«That all may be one» (Jn. 17,21)
We were born for these words, for unity, to give a contribution to its realization in the world. Chiara Lubich
|Publications and Media|
|Websites in the world|
|New City Press|
|In the Beginning - All of the Gospel promises|
|Written by admin|
|Thursday, February 07, 2008|
Page 5 of 12
I had already put my books in the attic. At 18 years of age I had but one desire: to know God. Philosophy, the subject I passionately loved in school, no longer satisfied me. Since I was choosing a university to enroll in, I thought that in a Catholic university, I could know something more about God and understand who He is. For several reasons I could not be admitted; as I wept bitterly over this, I seemed to hear a voice in my soul which said: “I myself will be your Teacher.”.
Now, after several years, I can say that He who said these words was true to his promise. He sent me a gift of light, a charism of the Holy Spirit that gave us an understanding of the entire Gospel. Jesus’ words in the Gospel are unique, fascinating, incisive. They can be translated into life. They are light for every person who comes into the world and so they are universal words. By living them everything changed: our relationship with God, with our neighbour, with our enemies. Those words gave all values their rightful place and enabled people to put give up everything else, even their father or mother, their brothers or sisters, or their jobs... so as to give God the first place in their lives.
The Gospel makes extraordinary promises: a hundred times more in this life and eternal life. Where was the bent-neck piety, the drone of empty prayers, faith as mere habit, the inaccessible God? No, no, that is not Jesus’ religion. He acts as God. For the little that you give he covers you with gifts. You are alone and you find yourself surrounded by a hundred mothers, a hundred fathers, a thousand brothers, sisters, and all kinds of goods to give to those who have nothing. There is no human situation that cannot find an explicit or implicit answer in that little book which contains words of God.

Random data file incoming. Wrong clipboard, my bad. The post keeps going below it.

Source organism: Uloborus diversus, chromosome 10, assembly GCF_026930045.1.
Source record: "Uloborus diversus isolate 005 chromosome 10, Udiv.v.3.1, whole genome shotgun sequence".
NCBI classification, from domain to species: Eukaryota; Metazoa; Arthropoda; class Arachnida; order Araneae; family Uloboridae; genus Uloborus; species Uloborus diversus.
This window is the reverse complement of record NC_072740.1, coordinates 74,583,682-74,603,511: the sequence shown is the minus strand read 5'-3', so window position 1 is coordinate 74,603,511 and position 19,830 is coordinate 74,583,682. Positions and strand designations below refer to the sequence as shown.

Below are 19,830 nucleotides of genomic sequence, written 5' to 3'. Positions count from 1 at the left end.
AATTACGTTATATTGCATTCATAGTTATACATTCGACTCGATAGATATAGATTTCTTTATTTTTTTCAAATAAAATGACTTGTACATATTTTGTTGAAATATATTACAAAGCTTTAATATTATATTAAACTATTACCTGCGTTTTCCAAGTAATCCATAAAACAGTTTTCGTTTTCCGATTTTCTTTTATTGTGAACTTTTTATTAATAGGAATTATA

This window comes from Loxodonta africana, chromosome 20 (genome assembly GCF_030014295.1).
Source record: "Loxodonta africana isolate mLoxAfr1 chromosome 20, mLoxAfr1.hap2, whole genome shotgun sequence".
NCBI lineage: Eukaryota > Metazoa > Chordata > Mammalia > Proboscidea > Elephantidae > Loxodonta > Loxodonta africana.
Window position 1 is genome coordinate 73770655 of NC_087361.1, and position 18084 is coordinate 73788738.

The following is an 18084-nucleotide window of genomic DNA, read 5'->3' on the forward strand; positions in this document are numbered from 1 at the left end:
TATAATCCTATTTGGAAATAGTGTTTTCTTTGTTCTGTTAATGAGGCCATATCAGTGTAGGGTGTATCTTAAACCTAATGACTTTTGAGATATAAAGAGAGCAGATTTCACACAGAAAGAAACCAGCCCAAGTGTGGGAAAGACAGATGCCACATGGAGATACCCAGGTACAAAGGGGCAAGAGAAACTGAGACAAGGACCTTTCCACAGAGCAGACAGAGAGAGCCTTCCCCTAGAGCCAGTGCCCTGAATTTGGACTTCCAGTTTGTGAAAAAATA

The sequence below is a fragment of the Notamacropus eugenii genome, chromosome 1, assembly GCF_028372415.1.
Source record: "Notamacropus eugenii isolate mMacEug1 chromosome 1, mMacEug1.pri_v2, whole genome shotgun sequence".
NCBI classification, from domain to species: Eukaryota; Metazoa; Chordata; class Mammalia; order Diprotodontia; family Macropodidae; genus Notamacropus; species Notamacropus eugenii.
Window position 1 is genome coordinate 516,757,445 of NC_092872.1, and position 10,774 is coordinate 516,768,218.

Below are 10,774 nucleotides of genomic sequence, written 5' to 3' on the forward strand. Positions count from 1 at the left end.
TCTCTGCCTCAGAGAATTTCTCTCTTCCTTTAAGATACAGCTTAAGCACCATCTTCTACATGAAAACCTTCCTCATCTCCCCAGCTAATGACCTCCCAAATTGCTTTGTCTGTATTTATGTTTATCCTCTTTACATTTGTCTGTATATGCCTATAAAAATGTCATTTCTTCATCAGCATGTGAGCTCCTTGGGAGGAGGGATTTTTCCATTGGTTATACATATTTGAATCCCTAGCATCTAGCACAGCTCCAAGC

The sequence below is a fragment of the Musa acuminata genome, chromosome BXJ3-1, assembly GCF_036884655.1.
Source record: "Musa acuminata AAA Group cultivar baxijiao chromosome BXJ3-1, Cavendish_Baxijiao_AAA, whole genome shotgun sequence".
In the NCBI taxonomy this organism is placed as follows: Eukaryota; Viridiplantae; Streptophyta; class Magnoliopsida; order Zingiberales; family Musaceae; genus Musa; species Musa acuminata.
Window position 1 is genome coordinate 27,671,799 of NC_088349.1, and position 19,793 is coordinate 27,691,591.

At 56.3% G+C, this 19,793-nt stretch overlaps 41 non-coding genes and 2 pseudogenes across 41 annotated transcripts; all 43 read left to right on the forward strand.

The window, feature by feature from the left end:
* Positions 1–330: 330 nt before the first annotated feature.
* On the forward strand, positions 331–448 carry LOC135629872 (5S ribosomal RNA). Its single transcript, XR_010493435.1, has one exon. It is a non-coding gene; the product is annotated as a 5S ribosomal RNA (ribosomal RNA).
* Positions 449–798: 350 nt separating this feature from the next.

We tried to put into practice the sentences of the Gospel, one at a time. One day we read, “Love your neighbour as yourself” (Mt 19,19). My neighbour? Who is my neighbour? We realized that this meant the person next to us – all those people who suffered from the war, the wounded, those who lacked clothing, a home, those who were hungry and thirsty. “Whatever you do to the least of my brothers you do it to me.” We would cook huge pots of soup to bring to the poor. When they knocked at our door we invited them to sit side by side with us at table.
“Ask and it will be given to you” (Mt 7:7), the Gospel assures us. We asked for everything we needed. And in the midst of the war came sacks and sacks of flour, crates of milk, of jam, firewood and clothing for the poor of the city.
One day I met a poor man: “Give me a pair of shoes, size 42,” he pleaded. “Where will I find a pair of men’s shoes, size 42 in the midst of this war?” I asked myself. I was then passing by the Church of St. Clare. I entered the church and saw the small tabernacle lamp which told me that Jesus was there. “Jesus, give me a pair of shoes, size 42 for you in that poor man,” I prayed. As I was leaving the church a woman with a package in her hands came towards me, saying, “Chiara, this is for your poor.” It was a pair of shoes, size 42!
The Gospel is true, we experienced it! This encouraged us to pursue the road we had taken, and to make of the Gospel the only rule of the Movement which was coming to life. The Holy Spirit pushed us further to share the experiences we made. We felt a great joy, and the people around us were curious to know how we could be so happy in such sad times. Our new and uplifting experiences in living the gospel spread by word of mouth. They were a small echo of the words of the apostles: Christ is risen. We felt we could say: Christ is alive!